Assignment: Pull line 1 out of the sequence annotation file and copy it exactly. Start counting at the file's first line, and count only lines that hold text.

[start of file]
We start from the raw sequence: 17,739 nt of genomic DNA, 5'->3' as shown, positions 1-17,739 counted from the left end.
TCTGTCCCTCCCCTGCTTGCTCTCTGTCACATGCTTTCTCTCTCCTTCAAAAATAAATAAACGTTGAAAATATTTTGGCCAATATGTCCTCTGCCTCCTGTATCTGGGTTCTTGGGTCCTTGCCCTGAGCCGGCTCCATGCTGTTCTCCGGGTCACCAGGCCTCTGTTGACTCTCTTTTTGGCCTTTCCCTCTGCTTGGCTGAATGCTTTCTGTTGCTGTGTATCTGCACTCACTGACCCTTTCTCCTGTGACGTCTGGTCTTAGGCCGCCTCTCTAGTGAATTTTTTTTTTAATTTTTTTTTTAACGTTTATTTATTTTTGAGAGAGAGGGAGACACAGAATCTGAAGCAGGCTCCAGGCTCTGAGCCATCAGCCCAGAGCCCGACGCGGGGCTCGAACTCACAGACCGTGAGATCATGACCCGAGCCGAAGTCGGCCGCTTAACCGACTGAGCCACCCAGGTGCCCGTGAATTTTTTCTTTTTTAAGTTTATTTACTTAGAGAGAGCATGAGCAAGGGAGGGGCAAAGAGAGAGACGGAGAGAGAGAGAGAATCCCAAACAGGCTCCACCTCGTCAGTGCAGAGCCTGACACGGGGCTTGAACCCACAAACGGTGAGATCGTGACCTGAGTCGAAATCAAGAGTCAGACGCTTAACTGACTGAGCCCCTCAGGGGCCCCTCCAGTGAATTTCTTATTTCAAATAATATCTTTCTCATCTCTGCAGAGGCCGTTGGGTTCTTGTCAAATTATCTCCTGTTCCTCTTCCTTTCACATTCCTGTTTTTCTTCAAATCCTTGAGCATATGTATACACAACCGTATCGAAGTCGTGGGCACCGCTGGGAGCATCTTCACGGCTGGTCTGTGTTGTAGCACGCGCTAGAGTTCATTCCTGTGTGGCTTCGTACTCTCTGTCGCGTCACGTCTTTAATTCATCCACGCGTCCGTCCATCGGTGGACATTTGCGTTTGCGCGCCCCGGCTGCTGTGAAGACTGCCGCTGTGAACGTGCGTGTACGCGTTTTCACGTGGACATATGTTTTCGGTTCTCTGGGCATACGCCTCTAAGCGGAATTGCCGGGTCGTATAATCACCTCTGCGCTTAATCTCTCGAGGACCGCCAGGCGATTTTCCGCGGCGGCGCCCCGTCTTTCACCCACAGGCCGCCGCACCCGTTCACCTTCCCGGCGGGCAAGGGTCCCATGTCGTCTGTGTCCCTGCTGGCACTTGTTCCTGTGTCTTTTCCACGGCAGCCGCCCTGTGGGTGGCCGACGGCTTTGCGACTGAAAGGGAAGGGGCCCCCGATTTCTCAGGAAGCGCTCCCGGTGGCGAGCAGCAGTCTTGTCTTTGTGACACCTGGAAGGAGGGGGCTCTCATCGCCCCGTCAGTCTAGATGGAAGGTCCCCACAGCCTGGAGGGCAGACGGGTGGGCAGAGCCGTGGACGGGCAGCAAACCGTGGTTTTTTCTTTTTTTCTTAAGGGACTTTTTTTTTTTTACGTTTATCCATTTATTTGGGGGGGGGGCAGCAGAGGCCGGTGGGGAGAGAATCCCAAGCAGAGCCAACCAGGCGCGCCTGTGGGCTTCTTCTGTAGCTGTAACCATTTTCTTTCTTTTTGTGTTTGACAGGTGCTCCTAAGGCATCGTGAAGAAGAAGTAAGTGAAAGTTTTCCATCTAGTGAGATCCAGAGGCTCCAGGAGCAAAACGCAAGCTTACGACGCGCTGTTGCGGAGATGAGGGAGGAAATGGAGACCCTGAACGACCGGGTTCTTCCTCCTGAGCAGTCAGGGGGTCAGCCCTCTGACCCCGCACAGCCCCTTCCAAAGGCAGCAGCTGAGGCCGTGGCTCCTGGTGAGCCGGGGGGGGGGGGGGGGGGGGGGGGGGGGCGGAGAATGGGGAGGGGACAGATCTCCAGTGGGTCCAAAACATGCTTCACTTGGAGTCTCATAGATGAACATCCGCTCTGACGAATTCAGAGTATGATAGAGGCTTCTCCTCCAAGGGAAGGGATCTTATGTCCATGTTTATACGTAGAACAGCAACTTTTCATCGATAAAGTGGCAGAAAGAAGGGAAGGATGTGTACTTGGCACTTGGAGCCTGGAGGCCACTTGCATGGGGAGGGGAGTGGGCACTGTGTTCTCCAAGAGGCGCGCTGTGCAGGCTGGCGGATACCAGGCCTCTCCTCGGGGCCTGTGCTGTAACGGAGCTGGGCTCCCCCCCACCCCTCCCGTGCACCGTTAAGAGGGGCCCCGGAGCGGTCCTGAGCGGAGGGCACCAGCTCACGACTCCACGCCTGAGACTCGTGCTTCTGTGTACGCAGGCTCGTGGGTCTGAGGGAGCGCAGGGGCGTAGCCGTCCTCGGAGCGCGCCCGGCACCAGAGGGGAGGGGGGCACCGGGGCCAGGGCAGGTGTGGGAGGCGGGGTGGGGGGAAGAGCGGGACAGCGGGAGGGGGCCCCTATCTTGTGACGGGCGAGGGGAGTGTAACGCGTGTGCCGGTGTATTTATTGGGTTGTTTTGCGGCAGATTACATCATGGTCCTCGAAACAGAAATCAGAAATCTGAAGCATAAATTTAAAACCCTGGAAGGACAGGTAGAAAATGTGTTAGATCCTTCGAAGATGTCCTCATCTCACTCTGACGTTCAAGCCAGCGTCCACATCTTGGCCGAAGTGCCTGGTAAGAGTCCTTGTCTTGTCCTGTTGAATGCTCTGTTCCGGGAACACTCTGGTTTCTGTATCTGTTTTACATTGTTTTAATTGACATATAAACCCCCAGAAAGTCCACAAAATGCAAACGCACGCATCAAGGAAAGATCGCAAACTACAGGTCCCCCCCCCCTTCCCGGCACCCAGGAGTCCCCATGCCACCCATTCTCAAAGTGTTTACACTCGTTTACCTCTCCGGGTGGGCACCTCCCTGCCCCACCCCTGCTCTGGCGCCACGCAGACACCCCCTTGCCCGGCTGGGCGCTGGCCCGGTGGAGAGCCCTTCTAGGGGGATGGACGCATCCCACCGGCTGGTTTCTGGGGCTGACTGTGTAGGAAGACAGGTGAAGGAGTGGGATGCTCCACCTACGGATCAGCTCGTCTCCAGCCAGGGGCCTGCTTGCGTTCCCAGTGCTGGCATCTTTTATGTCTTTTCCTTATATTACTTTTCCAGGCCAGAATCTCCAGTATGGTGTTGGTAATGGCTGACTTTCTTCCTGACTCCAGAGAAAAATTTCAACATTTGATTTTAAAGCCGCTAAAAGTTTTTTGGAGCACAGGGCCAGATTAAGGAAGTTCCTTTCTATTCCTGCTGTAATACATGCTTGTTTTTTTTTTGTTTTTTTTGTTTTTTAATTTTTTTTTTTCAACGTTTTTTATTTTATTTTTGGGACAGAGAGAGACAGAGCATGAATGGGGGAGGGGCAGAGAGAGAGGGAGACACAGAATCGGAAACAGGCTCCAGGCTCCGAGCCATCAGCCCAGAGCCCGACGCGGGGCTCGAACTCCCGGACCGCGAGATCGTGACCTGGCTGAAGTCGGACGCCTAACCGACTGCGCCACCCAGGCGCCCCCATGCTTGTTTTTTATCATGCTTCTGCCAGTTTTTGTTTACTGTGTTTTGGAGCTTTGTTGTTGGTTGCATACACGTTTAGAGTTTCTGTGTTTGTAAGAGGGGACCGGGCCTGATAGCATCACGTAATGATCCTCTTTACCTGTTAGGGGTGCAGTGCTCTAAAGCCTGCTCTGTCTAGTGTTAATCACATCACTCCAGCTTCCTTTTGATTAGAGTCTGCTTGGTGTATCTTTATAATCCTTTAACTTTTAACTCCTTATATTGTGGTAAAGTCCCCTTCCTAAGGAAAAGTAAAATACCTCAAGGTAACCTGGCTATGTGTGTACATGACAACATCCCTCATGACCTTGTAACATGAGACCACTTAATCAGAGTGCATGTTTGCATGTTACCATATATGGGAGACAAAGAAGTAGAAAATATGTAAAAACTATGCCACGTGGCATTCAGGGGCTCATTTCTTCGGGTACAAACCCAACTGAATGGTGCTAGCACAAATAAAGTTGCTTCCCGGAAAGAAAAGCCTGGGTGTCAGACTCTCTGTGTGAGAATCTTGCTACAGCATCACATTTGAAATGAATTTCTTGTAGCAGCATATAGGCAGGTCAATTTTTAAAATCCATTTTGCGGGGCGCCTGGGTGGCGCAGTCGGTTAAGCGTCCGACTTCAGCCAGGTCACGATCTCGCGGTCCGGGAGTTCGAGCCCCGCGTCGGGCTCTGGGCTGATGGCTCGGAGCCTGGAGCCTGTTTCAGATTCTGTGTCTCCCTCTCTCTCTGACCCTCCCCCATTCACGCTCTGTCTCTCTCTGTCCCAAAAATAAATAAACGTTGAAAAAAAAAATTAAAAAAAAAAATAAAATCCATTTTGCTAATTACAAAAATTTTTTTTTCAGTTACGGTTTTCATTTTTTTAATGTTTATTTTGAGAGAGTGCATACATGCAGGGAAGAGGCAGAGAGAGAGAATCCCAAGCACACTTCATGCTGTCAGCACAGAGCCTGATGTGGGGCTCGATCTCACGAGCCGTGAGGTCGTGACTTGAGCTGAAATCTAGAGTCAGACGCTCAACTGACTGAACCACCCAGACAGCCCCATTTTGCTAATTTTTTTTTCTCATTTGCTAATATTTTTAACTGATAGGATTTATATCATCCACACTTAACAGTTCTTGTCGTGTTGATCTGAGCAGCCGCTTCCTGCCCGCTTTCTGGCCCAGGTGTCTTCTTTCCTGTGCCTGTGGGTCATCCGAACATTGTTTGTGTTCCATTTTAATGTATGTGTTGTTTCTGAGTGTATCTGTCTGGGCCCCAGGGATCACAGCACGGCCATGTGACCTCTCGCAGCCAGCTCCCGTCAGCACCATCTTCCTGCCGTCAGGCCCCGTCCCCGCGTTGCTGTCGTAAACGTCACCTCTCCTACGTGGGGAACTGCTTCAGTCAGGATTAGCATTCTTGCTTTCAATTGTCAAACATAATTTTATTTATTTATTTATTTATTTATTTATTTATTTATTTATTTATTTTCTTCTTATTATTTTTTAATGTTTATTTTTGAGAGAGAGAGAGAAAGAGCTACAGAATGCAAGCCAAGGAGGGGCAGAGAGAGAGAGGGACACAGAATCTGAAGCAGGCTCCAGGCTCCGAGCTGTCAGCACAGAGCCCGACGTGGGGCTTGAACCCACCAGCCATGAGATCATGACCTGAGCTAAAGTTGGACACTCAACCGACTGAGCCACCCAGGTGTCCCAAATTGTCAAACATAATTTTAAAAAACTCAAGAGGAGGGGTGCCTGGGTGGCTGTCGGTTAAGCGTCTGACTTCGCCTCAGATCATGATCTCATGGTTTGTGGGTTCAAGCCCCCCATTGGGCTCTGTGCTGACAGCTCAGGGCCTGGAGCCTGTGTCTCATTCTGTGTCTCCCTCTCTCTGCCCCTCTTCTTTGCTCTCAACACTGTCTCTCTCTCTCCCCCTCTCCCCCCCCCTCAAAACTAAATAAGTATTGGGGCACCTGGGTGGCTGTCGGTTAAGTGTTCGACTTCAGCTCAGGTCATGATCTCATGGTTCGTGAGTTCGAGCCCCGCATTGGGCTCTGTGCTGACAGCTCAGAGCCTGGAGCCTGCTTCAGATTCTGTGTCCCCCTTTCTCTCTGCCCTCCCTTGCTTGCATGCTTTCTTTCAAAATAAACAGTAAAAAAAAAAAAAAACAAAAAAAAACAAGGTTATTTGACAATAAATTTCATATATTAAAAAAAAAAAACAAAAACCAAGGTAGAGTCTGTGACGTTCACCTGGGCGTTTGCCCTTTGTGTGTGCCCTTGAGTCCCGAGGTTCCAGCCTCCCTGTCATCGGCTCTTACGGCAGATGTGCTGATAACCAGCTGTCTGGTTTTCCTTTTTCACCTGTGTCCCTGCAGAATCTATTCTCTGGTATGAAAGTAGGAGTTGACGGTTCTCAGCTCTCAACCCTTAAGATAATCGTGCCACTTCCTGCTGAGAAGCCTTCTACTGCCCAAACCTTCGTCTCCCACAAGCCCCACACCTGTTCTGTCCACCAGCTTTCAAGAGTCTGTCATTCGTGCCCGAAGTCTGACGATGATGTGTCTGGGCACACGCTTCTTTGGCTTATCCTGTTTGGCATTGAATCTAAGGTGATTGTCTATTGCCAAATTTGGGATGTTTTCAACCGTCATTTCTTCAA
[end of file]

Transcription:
We start from the raw sequence: 17,739 nt of genomic DNA, 5'->3' as shown, positions 1-17,739 counted from the left end.